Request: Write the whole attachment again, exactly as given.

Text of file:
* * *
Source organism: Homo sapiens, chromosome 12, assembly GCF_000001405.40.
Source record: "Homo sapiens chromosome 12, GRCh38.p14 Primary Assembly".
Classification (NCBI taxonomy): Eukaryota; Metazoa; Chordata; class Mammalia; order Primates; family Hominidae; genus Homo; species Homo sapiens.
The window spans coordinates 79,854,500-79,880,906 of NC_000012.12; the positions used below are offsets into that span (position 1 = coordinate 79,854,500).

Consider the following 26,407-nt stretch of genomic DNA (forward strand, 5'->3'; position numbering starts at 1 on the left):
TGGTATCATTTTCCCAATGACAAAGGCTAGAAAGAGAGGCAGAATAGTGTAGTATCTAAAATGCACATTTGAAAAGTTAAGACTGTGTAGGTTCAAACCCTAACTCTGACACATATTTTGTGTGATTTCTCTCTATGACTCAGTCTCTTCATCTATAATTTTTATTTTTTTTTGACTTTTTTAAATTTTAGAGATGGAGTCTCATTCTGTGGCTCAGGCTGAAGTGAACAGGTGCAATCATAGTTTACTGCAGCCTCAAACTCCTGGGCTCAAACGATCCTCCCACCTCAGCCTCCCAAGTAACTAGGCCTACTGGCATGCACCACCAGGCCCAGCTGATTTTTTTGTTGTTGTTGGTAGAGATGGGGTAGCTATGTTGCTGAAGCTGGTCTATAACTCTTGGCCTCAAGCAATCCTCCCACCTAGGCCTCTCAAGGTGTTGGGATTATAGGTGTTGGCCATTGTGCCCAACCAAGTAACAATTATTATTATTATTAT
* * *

Source organism: Homo sapiens, chromosome 12, assembly GCF_000001405.40.
Source record: "Homo sapiens chromosome 12, GRCh38.p14 Primary Assembly".
Classification (NCBI taxonomy): Eukaryota; Metazoa; Chordata; class Mammalia; order Primates; family Hominidae; genus Homo; species Homo sapiens.
The window spans coordinates 79,854,500-79,880,906 of NC_000012.12; the positions used below are offsets into that span (position 1 = coordinate 79,854,500).

Consider the following 26,407-nt stretch of genomic DNA (forward strand, 5'->3'; position numbering starts at 1 on the left):
TGGTATCATTTTCCCAATGACAAAGGCTAGAAAGAGAGGCAGAATAGTGTAGTATCTAAAATGCACATTTGAAAAGTTAAGACTGTGTAGGTTCAAACCCTAACTCTGACACATATTTTGTGTGATTTCTCTCTATGACTCAGTCTCTTCATCTATAATTTTTATTTTTTTTTGACTTTTTTAAATTTTAGAGATGGAGTCTCATTCTGTGGCTCAGGCTGAAGTGAACAGGTGCAATCATAGTTTACTGCAGCCTCAAACTCCTGGGCTCAAACGATCCTCCCACCTCAGCCTCCCAAGTAACTAGGCCTACTGGCATGCACCACCAGGCCCAGCTGATTTTTTTGTTGTTGTTGGTAGAGATGGGGTAGCTATGTTGCTGAAGCTGGTCTATAACTCTTGGCCTCAAGCAATCCTCCCACCTAGGCCTCTCAAGGTGTTGGGATTATAGGTGTTGGCCATTGTGCCCAACCAAGTAACAATTATTATTATTATTAT